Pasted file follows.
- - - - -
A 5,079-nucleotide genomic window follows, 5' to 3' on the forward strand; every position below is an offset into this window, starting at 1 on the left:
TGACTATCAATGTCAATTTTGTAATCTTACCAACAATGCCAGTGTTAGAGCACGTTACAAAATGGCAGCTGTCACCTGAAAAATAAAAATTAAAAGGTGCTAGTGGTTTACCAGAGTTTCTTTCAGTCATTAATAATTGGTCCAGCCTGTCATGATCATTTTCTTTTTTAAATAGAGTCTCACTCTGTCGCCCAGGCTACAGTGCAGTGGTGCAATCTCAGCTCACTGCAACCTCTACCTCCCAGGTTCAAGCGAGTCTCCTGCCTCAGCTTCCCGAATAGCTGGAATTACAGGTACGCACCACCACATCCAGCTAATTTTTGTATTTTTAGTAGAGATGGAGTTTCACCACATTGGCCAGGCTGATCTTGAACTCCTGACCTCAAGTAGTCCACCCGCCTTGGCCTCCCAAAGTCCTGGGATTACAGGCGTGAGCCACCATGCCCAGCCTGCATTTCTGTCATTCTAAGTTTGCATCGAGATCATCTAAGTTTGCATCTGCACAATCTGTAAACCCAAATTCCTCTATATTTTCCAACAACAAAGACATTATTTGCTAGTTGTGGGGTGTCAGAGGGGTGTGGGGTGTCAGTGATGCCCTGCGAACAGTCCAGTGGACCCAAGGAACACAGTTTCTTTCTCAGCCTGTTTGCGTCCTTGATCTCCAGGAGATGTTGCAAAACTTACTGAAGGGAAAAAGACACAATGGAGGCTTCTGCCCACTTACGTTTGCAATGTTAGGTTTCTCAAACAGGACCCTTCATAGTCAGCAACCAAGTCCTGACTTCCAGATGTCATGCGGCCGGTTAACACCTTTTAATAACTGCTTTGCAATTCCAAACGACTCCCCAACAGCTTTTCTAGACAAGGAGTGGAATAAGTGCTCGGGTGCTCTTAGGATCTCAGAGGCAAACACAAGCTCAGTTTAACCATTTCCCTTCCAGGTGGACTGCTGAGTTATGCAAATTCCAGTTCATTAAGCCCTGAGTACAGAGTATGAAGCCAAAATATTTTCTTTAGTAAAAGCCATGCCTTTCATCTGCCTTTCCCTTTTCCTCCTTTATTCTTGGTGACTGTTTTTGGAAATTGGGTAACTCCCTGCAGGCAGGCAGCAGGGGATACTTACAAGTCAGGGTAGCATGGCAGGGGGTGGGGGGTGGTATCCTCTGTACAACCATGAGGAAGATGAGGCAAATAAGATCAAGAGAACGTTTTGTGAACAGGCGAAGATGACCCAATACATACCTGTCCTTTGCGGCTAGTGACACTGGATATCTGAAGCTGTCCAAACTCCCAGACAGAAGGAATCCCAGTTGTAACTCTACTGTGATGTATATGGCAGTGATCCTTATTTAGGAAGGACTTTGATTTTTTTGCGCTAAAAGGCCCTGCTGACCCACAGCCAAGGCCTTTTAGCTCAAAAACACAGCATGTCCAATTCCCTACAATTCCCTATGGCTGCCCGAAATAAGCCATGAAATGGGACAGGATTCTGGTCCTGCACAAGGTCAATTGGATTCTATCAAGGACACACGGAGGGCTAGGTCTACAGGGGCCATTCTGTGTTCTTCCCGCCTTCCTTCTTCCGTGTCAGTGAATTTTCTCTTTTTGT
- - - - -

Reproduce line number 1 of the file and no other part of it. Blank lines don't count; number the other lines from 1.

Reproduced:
A 5,079-nucleotide genomic window follows, 5' to 3' on the forward strand; every position below is an offset into this window, starting at 1 on the left: